I was speaking in my riding to members of the Sherwood Park and District Chamber of Commerce and they were saying how much they appreciate this, especially women and also new Canadians. Many new Canadians have built up businesses, have come into this country and invested, and they really would appreciate getting these EI benefits as well, just like other workers.

This bill is good news for all Canadians.

Fairness for the Self-Employed Act
Government Orders

4:20 p.m.

Liberal

John Cannis Scarborough Centre, ON

Mr. Speaker, I waited patiently to participate in this debate on Bill C-56 at second reading. I had, in my mind, planned to talk about certain things, but following the debate, I am going to start off by going in a different direction and then I hopefully will have enough time to make the points I wanted to make about the merits or the demerits of the bill.

We are elected to come to this House with the intent of trying to bring forth legislation. Ideas and suggestions are tabled here and in committee to improve the lives of our people in good times and in difficult times. Our country today is going through some difficult times. There is high unemployment, and the economy is hitting rock bottom.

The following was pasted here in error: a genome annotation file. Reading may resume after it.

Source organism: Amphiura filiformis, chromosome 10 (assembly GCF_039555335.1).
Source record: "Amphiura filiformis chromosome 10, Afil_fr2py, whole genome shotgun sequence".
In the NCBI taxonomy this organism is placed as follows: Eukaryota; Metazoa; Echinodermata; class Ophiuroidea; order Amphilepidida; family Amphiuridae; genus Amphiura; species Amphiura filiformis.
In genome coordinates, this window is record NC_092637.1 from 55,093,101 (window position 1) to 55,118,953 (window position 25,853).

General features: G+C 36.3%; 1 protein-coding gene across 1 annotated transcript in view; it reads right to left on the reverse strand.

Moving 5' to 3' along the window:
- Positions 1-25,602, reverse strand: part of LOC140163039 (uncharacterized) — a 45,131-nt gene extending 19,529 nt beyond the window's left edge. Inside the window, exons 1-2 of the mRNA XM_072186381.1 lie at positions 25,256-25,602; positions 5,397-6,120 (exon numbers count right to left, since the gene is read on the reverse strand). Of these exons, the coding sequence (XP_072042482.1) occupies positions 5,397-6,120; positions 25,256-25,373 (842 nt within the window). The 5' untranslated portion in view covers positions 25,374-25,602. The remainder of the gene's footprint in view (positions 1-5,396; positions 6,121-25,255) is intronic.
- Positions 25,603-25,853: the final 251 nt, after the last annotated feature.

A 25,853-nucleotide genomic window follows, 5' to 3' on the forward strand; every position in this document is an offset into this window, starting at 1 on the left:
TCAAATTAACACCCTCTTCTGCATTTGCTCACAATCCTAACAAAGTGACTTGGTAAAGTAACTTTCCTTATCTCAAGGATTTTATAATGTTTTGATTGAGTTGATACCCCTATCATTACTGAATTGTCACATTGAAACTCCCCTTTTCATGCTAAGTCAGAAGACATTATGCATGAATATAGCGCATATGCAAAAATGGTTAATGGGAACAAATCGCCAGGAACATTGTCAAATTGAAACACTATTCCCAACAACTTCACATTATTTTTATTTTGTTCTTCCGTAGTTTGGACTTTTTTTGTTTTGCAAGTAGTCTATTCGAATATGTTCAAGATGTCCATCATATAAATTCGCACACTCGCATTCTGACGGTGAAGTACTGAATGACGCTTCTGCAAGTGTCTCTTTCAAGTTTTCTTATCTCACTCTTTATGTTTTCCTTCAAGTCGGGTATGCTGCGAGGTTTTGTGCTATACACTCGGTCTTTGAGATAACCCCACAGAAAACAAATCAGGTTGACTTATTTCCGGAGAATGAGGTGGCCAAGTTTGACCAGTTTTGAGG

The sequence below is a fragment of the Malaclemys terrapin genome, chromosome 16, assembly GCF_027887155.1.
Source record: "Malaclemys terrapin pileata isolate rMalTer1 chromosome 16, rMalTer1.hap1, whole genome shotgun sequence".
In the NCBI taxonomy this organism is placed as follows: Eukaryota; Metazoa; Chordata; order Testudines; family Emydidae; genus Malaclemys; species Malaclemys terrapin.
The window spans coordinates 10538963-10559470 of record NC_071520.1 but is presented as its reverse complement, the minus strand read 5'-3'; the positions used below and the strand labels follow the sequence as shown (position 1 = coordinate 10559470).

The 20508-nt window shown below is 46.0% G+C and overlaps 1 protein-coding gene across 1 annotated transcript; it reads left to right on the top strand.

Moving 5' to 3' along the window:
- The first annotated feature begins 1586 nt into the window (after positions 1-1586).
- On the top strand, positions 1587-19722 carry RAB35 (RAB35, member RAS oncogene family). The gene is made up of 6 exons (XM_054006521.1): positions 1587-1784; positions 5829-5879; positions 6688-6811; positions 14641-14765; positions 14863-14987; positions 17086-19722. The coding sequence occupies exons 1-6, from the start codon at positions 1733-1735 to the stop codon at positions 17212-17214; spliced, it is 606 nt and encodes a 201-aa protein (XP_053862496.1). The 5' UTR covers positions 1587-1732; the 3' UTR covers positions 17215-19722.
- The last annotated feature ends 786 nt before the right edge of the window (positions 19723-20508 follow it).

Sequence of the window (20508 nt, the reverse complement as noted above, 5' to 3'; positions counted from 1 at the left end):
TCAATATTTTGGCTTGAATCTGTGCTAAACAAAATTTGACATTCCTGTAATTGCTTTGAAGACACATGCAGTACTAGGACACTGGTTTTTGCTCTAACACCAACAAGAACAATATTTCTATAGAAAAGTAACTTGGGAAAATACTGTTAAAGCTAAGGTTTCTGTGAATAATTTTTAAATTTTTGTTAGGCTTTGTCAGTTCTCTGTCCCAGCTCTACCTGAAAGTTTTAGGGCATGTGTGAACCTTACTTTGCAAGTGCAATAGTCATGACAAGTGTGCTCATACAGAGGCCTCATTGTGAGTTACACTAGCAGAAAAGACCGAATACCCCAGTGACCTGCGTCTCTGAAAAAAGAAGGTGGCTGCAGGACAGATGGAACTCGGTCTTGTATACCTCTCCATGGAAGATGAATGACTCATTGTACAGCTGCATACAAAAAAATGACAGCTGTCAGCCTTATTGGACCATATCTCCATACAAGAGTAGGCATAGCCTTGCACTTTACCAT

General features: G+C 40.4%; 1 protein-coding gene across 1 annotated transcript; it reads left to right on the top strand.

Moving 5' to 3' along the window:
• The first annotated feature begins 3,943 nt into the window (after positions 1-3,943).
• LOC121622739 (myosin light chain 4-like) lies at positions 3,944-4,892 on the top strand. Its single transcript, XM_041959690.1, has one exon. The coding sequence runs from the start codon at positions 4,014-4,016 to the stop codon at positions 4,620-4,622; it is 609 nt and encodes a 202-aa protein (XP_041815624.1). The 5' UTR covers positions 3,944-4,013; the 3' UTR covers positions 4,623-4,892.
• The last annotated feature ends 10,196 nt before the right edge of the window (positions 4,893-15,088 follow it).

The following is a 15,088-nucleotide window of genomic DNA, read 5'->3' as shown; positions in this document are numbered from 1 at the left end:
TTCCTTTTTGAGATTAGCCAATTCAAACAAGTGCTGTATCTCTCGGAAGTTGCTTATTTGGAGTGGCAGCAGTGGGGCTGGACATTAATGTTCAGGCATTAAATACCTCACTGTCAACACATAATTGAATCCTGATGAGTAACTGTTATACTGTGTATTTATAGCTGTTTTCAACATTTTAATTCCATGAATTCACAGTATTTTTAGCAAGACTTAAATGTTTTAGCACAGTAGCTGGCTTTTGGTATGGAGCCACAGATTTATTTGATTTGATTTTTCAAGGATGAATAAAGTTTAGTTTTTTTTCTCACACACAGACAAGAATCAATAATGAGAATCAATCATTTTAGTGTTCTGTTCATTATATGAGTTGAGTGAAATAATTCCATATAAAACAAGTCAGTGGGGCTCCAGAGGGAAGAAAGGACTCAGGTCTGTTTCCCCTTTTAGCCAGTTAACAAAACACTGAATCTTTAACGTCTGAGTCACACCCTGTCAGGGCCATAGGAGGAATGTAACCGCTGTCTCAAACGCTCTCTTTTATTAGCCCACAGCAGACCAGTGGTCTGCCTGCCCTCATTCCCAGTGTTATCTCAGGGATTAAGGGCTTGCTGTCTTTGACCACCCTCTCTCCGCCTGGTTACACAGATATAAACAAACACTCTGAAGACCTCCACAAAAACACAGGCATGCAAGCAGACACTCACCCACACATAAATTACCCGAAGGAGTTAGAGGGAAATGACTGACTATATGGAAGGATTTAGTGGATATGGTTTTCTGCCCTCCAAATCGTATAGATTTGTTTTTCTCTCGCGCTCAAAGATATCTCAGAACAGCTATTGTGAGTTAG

We eliminated the $42 billion deficit. We provided $100 billion in tax relief, the highest in Canadian history. Unemployment went from 11.3% or 11.4% in 1993 to 6.1% or 6.2% when we left government in 2006. People were working. There was confidence in the nation.

I want to go back to a couple of questions that were asked of the previous speaker, who is from the Conservative Party, the member for Edmonton—Sherwood Park. He was asked one question by two members of the Liberal team: first by our whip, the member for Cape Breton—Canso; and the same question again by the member for Mississauga South.

One might ask why two Liberal members would ask the same question.

Fairness for the Self-Employed Act
Government Orders

4:20 p.m.

Conservative

Merv Tweed Brandon—Souris, MB

Where is the $45 million?

Fairness for the Self-Employed Act
Government Orders

4:20 p.m.

Liberal

John Cannis Scarborough Centre, ON

I will tell him where the $45 million is. If he is patient enough, I will tell him where the $45 million went and I will tell him where his party blew $70 billion.

Fairness for the Self-Employed Act
Government Orders

4:20 p.m.

Conservative

Merv Tweed Brandon—Souris, MB

Where did the adscam money go?

Fairness for the Self-Employed Act
Government Orders

4:20 p.m.

Liberal

John Cannis Scarborough Centre, ON

I will tell him that too, absolutely.